anomeanome Posts: 1,266member
    I hope (but don't really expect) that this includes places like Australia, where changes in the exchange rate have forced the price up. You complain about US$1000 phones? Try A$2000. Sure. after taking into account the exchange rate and sales tax it works out about the same, but there's still a psychological barrier to contend with. Despite being a relatively affluent nation, we aren't that affluent.
    watto_cobra
  • Reply 7 of 41
    @rogifan_new ;
    Tim still banging on about subsidies. Yet carriers haven’t been offering so-called subsidies for several years now. Bottom line is the price of iPhones have gone up. A few years ago the flagship iPhone started at $649, now its $999. Subsidies have nothing to do with that. Also Luca basically confirmed iPhone ASP is down YOY.

    He said "increasingly less common." Do you think he's lying? If you actually listened to the call, he specifically called out markets where this is a more recent change, ie Japan as an example where regulations have changed things. Turns out Apple operates in other markets than the US, who knew?

    "Second, subsidies: For various reasons, iPhone subsidies are becoming increasingly less common. In Japan, for example, iPhone purchases were traditionally subsidized by carriers and bundled with service contracts. Competitive promotional activity frequently increased the amount of subsidy during key periods. Today, local regulations have significantly restricted those subsidies as well as related competition. As a result, we estimate that less than half of iPhones sold in Japan in Q1 of this year were subsidized compared to about three quarters a year ago and that the total value of those subsidies have come down as well."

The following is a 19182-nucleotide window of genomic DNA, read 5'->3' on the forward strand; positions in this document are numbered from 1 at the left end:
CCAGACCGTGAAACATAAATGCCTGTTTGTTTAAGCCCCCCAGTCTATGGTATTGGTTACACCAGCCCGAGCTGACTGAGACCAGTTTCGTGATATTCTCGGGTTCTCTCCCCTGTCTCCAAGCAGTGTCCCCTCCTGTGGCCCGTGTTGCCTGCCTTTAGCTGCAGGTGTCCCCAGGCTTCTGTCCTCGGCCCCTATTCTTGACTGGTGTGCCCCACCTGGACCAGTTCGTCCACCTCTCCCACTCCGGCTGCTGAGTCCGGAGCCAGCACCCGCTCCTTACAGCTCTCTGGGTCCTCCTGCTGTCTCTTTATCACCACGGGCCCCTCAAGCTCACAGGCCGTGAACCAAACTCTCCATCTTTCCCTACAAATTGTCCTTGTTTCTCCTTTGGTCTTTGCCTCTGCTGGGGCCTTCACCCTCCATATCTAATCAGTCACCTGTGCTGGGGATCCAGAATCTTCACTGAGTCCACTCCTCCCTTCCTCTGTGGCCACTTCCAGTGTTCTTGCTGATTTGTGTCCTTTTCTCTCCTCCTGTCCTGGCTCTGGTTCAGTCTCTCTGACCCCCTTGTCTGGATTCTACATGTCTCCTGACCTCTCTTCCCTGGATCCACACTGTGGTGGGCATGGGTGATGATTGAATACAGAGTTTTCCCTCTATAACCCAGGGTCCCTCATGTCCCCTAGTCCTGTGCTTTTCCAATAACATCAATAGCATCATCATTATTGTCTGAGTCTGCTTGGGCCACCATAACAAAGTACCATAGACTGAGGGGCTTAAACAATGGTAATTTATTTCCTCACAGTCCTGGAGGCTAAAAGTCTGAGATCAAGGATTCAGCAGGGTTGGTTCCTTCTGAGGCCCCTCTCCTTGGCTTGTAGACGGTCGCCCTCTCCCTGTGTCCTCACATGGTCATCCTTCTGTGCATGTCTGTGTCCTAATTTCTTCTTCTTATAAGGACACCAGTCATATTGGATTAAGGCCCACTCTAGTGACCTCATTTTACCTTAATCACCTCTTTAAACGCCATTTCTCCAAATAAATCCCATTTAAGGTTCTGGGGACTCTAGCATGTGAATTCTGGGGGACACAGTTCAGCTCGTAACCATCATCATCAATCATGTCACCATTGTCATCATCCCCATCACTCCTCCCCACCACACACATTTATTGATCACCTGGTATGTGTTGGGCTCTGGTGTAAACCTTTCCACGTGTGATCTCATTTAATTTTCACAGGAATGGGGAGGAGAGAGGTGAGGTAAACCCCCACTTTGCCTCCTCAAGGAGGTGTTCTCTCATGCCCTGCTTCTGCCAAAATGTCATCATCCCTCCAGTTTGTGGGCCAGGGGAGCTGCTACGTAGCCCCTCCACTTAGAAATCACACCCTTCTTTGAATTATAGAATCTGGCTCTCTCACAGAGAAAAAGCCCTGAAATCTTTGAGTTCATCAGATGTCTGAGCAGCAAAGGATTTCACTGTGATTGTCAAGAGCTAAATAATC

watto_cobra
  • Reply 8 of 41
    @anome ;
    I hope (but don't really expect) that this includes places like Australia, where changes in the exchange rate have forced the price up. You complain about US$1000 phones? Try A$2000. Sure. after taking into account the exchange rate and sales tax it works out about the same, but there's still a psychological barrier to contend with. Despite being a relatively affluent nation, we aren't that affluent.

    If it works out to be about the same, then what's the psychological barrier? Because 2 is higher than 1? I don't understand direct numbers to numbers comparisons between markets, if A$2000 is the roughly the same as USD$1000.
  • Reply 9 of 41
    asdasd said:
    “Cook said. "And so as we've gotten into January and assessed the macroeconomic condition in some of those markets we've decided to go back to [pricing that is] more commensurate with what our local prices were”


    Cook ignoring DED’s sage advice again.  
    Did DED say Apple shouldn’t ameliorate the effects of a strong dollar by eating the impact of FX? Maybe he did, I must have missed that.